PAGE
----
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How are sets of tunes, jigs, and reels named? In my experience I have observed that sets on CD albums tend to share the same name as the starting tune.

Since session playing can create a set that is filled with tunes, jigs, and reels that aren't agreed upon ahead of time, include a multitude of keys, and have no prescribed length I am curious how best to report or summarize a set when transcribing a collection of these tunes, jigs, and reels.

Tune books I have seen generally don't sequence tunes, jigs, and reels into a prescribed set for you. Matching, transitioning, and sequencing tunes, jigs, and reels, into harmonically and acoustically pleasant sets is basically an exercise left to the musician or to the leader of the session. This convention clearly works well for providing a means of developing an extensive repertoire.

How does one go about naming a collection of tunes when typesetting a specific summary that covers some well known or accessible sets. Using the name of the first tune in the set name just seems redundant and not very descriptive.

One of my first concerns is including two sets that have some but not complete overlap in included tunes (primarily that name driving first tune). Importantly, it's not just the selection/order of tunes that may be different, there may be significant and/or subtle differences in the notation, arrangement, and ornamentation of the included tunes of each set.

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As you say, in session playing, sets are often not prescribed. Thus when they are notated in books, tunes are listed alphabetically, or by key or by type (jig, reel etc.). Popular sets will vary from region to region (or even from session to session or pub to pub!) so there has been no 'need' to standardise and name sets.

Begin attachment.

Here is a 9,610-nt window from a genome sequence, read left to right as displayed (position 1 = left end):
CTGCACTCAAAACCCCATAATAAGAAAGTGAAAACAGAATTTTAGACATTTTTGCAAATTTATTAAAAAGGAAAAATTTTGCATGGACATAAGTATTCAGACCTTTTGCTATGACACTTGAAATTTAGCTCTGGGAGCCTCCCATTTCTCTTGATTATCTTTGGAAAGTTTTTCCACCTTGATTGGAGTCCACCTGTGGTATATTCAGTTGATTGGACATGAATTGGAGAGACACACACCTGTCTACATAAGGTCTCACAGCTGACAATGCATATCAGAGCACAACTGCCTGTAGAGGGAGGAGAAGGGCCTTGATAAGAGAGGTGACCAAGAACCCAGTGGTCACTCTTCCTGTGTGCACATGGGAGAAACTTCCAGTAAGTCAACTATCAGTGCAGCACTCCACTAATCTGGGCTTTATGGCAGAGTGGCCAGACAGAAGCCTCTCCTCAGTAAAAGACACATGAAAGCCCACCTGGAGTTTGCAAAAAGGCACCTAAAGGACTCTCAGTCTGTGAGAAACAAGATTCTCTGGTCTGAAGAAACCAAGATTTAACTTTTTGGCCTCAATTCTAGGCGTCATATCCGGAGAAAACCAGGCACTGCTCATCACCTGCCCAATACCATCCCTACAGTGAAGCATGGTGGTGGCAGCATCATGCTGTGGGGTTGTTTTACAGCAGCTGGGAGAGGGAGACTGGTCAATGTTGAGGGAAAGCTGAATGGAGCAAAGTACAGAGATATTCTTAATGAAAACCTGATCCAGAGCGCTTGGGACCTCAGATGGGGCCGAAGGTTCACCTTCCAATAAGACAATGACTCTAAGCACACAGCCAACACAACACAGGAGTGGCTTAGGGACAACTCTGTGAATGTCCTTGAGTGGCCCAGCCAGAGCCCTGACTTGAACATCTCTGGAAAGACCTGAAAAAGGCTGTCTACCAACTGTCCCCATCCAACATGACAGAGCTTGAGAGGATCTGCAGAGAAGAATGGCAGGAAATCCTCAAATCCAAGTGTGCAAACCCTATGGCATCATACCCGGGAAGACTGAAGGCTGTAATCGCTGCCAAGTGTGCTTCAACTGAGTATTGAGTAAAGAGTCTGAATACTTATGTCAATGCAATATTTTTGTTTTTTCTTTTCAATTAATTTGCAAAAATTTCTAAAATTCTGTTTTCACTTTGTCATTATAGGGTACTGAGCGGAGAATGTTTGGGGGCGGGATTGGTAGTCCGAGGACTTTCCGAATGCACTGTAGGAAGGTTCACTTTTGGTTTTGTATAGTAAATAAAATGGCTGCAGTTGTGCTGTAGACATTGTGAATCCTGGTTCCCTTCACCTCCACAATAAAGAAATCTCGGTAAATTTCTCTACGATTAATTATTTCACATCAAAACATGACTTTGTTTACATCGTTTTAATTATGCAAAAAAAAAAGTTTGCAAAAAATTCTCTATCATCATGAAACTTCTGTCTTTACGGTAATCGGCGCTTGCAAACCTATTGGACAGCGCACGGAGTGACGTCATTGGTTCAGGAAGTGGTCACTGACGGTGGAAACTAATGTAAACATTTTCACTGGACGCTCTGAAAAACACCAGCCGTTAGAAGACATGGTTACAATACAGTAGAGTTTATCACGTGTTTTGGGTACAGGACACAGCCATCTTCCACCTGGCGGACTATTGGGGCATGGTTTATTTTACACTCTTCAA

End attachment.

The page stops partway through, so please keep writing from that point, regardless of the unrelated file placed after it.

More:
Two exceptions:

  • first if a tune set is so popular that it has become 'part of the folklore' then it may well be listed with its 'partners' in that set, and it could be named after the band/musician that popularised it.

  • Second, a Ceilidh band or similar might want to list tunes in sets
    which accompany specific dances. In both of these cases, the name of the set is that of the first tune (more often than not), which like
    you say might not be the most descriptive way.

When listing tunes, you might take inspiration from the excellent site The Session, where tunes are linked according to whether they appear together on recordings (this is a fairly good approximation for determining how often they are played together in local sessions).

For example: the tune The Blackthorn Stick has 96 listed recordings, and is listed as having been recorded with The Kesh Kig 6 times, amongst other tunes. The implication is that these tunes often go together, but there are many instances when tunes are partnered with others.

Obviously this is a good format for a website, which allows you flexibility in the way you display tunes, but for a book it might be best to use another format. In addition, naming the set isn't so important when you can just access a list of associated tunes and of course it's flexible and allows for 'overlapping tunes' i.e. tunes that appear in multiple sets.

You don't say for what purpose you're transcribing sets, however here are a couple of ideas:

  • If it's for dance you could easily put together sets and call them by the name of the dance(s); this is what bands I have played with have tended to do.
  • If it's to record tunes typically played in a pub session (n.b. some purists might frown upon this sort of thing, but obviously it would
    be a good idea in some cases), then you might just want to list all
    the possible combinations of tunes in a glossary at the front of your book and then write all the tunes according to their type so that
    readers can look up the right tunes.

    The names of the sets would be up to you - you could name different sets after different pubs/sessions or according to the keys and styles of the pieces ( e.g. The Dog and Duck Slip Jigs or similar). There is no convention other than using the name of the first tune so you would be in uncharted territory using a new naming system!

One more thing - as tunes often have different names in different regions, especially when someone has put words to them, you could look at all the different names a tune/song has and use those to differentiate sets, although this could be confusing if the same tune appears many times throughout sets you are recording.

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